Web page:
By Anne Burkhardt
Last week, I participated in my first ever action with Interfaith Worker Justice (I am interning with the national staff through the summer internship program) and joined a delegation to a local Walmart store. Our delegation was one of several groups who visited stores throughout Chicago. Delegations of faith leaders and advocates went with workers who were already organizing at their stores. Each delegation went to discuss a different issue (parental leave, consistent scheduling, general fair treatment…and, as always, fair wages) that had been identified by an employee in the store.
Before we left, we heard from Sr. Simone Campbell, executive director of NETWORK, a social justice lobby, and one of my favorite leaders in politics these days. She reminded us to not be scared or sit back and let other people do the work of activism for us. I knew that there was some discomfort before the action. Many folks in the IWJ network were used to being out on the ground, doing activism with their feet, but a good portion of the attendees who had joined us for the Seminary Consortium for Urban Pastoral Education's Congress on Urban Ministry had not – and some were nervous. Sr. Simone did a good job of reminding us what was important (and was just one of many powerful speeches we heard over the course of the conference!).
My delegation was small, but had representatives from around the country: Oakland, Nashville, Boston and Chicago. We were there with a former employee who—when she was two months pregnant—was in the store on her off day and two 32-inch TVs fell on her abdomen and leg. She was in a boot for some time and her pregnancy was elevated to high risk. It still is, two months later. She says that she filed all the appropriate paperwork for the medical/maternal leave she took; the manager of the store denies seeing any such paperwork. We went to urge the manager to reinstate her.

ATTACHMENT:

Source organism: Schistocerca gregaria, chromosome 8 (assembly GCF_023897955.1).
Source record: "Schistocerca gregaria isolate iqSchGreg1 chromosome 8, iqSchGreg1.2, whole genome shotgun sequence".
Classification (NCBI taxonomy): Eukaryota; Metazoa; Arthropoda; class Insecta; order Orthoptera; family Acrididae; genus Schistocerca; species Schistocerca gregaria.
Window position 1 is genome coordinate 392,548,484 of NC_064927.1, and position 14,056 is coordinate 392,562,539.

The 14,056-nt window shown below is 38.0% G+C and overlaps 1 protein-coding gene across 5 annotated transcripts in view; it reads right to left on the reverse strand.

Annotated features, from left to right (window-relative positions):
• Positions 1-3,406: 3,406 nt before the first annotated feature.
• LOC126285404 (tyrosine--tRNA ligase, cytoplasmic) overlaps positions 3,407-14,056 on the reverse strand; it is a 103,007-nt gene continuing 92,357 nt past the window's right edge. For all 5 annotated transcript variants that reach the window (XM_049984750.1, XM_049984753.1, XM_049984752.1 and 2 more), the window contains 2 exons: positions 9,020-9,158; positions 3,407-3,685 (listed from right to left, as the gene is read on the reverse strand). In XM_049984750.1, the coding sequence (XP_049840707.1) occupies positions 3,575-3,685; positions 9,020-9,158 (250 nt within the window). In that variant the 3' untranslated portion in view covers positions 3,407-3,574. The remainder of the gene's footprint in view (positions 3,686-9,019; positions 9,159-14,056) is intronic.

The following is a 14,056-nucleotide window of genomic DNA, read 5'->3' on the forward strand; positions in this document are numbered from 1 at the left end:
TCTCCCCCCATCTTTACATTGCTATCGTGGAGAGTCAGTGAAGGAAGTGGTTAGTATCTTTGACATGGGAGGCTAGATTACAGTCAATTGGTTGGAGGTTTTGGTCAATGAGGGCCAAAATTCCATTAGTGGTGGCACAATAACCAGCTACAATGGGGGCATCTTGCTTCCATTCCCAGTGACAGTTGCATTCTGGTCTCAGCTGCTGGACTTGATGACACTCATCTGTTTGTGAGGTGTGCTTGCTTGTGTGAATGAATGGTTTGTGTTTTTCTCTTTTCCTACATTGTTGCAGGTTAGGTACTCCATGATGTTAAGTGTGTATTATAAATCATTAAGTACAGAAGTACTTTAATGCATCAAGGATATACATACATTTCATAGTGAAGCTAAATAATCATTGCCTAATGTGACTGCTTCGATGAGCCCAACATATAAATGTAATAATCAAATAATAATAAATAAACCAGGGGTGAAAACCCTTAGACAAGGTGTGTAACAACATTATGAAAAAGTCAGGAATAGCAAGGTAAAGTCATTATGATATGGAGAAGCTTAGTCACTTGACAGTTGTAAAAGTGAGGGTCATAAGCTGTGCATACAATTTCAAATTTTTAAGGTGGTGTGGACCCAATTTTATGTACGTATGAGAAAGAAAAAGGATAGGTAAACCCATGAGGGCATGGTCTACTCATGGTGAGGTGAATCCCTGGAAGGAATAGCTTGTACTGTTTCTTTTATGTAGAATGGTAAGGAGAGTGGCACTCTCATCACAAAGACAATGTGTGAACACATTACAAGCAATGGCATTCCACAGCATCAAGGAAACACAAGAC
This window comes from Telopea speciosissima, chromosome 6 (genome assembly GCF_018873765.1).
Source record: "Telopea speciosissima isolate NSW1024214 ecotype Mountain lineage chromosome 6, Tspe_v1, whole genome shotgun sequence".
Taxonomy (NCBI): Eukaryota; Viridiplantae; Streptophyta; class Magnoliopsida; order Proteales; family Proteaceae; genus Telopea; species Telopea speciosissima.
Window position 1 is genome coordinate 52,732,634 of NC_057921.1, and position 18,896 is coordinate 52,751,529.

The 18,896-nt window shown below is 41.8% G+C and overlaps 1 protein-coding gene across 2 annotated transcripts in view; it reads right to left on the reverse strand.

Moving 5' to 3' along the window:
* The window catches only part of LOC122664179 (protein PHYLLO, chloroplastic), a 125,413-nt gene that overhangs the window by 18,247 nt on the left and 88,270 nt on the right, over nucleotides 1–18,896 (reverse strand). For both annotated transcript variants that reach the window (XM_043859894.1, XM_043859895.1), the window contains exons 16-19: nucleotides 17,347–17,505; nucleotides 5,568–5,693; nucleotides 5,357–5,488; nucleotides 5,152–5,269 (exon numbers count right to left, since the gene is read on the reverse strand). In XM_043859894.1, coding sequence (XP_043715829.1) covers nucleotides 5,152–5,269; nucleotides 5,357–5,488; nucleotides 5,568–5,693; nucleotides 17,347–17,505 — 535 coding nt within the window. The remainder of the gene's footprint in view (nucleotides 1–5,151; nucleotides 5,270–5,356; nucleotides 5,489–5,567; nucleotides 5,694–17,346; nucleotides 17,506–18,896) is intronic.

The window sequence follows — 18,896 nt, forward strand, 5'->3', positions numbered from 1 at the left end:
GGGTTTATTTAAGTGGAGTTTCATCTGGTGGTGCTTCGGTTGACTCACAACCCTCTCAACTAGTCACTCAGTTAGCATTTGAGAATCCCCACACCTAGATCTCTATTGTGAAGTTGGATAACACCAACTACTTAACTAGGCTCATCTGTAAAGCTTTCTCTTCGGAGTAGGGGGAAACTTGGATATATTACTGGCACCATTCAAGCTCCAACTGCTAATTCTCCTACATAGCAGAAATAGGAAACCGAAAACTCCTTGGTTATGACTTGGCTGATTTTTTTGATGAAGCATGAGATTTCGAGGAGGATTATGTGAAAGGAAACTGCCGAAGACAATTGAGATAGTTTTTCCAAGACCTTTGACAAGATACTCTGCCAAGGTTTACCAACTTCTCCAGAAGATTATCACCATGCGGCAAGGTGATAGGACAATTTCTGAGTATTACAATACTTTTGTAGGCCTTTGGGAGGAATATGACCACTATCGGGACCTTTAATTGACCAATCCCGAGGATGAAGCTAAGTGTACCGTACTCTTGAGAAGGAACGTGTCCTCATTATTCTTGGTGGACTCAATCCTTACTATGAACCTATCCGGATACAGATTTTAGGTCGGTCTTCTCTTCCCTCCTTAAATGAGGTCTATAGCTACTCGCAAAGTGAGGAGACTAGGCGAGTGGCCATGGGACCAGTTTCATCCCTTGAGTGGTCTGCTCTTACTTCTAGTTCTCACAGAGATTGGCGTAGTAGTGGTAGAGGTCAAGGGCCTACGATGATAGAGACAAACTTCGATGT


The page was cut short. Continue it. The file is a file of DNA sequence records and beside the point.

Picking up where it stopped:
Our conversation with the manager of the store was difficult. He wouldn’t have spoken to us if Pastor Emily hadn’t made a beeline for his office when he poked his head out. He passed along the corporation's media relations number rather than engaging with the delegation. He claimed that he did not have the power to do any of the things we were asking. He reminded the delegation that we didn’t have an appointment, and no, we couldn’t have one, either. When we left, we were all shook up. Christine asked if we could do a prayer, so we all clasped hands and steadied ourselves.
We rejoined the rest of our friends—some 500 of us!—who were gathering outside the very store we had been within. We joined together in song and protest, hearing from some workers who testified about their experiences as employees at Walmart and the struggles they had faced as low-wage workers in the "Walmart Economy". I particularly enjoyed the variety, creativity, and passion in the handmade signs. The SCUPE folks were particularly excited about the fact that passing cars and trucks demonstrated their support with honking, waves and fists in the air; I was excited too! Folks slowed down to ask what we were doing. One woman even asked for our information so she could direct someone who she knew who had been fired by Walmart to the worker organization.
Then it was all over. We gathered once again at our DePaul and celebrated that we had put our faith on our feet and walked to the doorstep of the America's largest private employer and (literally) spoken truth to power.
Anne's reflection is part of our summer series of reflections from IWJ Interns. Anne is interning with Interfaith Worker Justice this summer.